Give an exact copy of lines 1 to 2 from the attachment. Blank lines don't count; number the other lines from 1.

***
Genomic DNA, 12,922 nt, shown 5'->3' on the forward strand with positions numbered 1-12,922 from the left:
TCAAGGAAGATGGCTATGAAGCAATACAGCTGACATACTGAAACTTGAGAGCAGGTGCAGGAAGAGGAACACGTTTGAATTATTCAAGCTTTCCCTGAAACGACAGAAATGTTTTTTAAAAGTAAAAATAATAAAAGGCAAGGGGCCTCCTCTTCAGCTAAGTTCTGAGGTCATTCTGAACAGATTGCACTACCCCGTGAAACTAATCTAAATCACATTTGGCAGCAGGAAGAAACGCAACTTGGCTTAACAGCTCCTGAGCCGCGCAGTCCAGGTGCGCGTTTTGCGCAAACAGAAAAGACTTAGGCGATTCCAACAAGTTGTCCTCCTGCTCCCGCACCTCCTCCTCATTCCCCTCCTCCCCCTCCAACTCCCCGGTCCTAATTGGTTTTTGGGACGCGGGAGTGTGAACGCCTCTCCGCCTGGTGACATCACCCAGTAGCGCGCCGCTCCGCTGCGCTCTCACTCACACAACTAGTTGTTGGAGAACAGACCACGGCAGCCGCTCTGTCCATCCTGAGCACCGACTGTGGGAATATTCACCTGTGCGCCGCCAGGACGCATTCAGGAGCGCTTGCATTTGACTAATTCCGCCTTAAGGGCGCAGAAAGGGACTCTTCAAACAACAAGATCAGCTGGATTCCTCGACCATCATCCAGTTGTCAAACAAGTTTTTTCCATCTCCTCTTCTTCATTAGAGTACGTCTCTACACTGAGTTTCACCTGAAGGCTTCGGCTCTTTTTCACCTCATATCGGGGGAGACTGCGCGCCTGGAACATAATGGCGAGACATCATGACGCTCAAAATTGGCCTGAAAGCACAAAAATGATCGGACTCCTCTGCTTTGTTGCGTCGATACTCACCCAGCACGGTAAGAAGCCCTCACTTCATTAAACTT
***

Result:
Genomic DNA, 12,922 nt, shown 5'->3' on the forward strand with positions numbered 1-12,922 from the left:
TCAAGGAAGATGGCTATGAAGCAATACAGCTGACATACTGAAACTTGAGAGCAGGTGCAGGAAGAGGAACACGTTTGAATTATTCAAGCTTTCCCTGAAACGACAGAAATGTTTTTTAAAAGTAAAAATAATAAAAGGCAAGGGGCCTCCTCTTCAGCTAAGTTCTGAGGTCATTCTGAACAGATTGCACTACCCCGTGAAACTAATCTAAATCACATTTGGCAGCAGGAAGAAACGCAACTTGGCTTAACAGCTCCTGAGCCGCGCAGTCCAGGTGCGCGTTTTGCGCAAACAGAAAAGACTTAGGCGATTCCAACAAGTTGTCCTCCTGCTCCCGCACCTCCTCCTCATTCCCCTCCTCCCCCTCCAACTCCCCGGTCCTAATTGGTTTTTGGGACGCGGGAGTGTGAACGCCTCTCCGCCTGGTGACATCACCCAGTAGCGCGCCGCTCCGCTGCGCTCTCACTCACACAACTAGTTGTTGGAGAACAGACCACGGCAGCCGCTCTGTCCATCCTGAGCACCGACTGTGGGAATATTCACCTGTGCGCCGCCAGGACGCATTCAGGAGCGCTTGCATTTGACTAATTCCGCCTTAAGGGCGCAGAAAGGGACTCTTCAAACAACAAGATCAGCTGGATTCCTCGACCATCATCCAGTTGTCAAACAAGTTTTTTCCATCTCCTCTTCTTCATTAGAGTACGTCTCTACACTGAGTTTCACCTGAAGGCTTCGGCTCTTTTTCACCTCATATCGGGGGAGACTGCGCGCCTGGAACATAATGGCGAGACATCATGACGCTCAAAATTGGCCTGAAAGCACAAAAATGATCGGACTCCTCTGCTTTGTTGCGTCGATACTCACCCAGCACGGTAAGAAGCCCTCACTTCATTAAACTT